Generator: 6 kW, 240-volt ac
Loads: 15 amps dc and 4000-watt inverter, efficiency =.85
40 modules (2120 watts STC rating) are mounted on the roof in five
subarrays consisting of eight modules mounted on a single-axis tracker.
The eight modules are wired in series and parallel for this 24-volt
system. Five source circuits are routed to a custom power center.
Single-conductor cables are used from the modules to roof-mounted PV
combiners for each source circuit. The fuse for each series
string of modules is rated at least 1.56 times the module Isc, but less
than or equal to the maximum module protective fuse marked on the back
of the module. From the combiners, UF sheathed cable is run to
the main power center.
Blocking diodes are not required or used to minimize voltage drops in
A ground-fault protection device provides compliance with the
requirements of NEC Section 690.5.
The charge controller is a relay type.
loads consist of a refrigerator, a freezer, several telephone devices,
and two fluorescent lamps. The maximum combined current is 15 amps.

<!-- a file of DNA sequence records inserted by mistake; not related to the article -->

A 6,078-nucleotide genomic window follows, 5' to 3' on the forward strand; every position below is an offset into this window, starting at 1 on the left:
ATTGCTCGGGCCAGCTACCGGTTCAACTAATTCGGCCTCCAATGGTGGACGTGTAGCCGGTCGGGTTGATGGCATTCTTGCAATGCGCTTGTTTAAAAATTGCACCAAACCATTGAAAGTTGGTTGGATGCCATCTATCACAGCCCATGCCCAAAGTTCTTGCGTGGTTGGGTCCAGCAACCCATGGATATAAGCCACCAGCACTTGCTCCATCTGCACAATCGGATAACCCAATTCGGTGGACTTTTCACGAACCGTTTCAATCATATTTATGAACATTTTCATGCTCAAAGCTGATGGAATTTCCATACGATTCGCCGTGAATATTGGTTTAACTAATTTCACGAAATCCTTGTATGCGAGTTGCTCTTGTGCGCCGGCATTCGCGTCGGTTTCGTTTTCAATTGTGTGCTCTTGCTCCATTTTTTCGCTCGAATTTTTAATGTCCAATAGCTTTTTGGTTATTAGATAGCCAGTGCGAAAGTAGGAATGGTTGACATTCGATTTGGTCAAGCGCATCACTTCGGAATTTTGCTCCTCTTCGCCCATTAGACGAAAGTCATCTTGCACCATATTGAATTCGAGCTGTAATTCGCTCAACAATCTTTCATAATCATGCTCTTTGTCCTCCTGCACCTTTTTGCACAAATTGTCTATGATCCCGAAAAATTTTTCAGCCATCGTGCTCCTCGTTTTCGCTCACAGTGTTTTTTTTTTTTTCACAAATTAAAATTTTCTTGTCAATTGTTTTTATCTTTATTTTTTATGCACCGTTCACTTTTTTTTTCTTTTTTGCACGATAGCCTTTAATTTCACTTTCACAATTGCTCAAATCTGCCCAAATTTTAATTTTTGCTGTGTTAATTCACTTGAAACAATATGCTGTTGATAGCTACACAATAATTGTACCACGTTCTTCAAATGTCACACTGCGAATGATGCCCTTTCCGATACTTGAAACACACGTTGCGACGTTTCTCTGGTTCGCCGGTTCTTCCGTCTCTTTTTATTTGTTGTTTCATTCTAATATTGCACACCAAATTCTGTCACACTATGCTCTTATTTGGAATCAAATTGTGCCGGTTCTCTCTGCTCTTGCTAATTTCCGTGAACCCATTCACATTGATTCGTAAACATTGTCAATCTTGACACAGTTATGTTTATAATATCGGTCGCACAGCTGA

The 4000-watt sine-wave inverter supplies the rest of the house.
6-kW natural gas fueled, engine-driven generator provides back-up power
and battery charging through the inverter. The 240-volt output of the
generator is fed through a 5-kVA transformer to step it down to 120
volts for use in the inverter and the house. The transformer is
protected on the primary winding by a 30-amp circuit breaker
[450.3(B)]. Figure E-6 presents the details.
Figure E-6. Medium Sized Residential Hybrid System
The subarray short-circuit current is 13.6 amps (4 x 3.4).
CONTINUOUS CURRENT: 1.25 x 13.6 = 17 amps
80% OPERATION: 1.25 x 17 = 21.25 amps
The temperature derating factor for USE-2 cable at 61-70°C is 0.58.
The ampacity of 10 AWG USE-2 cable at 70°C is 31.9 amps (55
x 0.58). [310.17]
The temperature derating factor for UF cable at 36-40°C is 0.91 for
the 90°C conductors [310.16].
ampacity of 10-2 w/gnd UF cable at 40°C is 36.4 amps (40 x 0.91),
but is restricted to use with an overcurrent device of no more than 30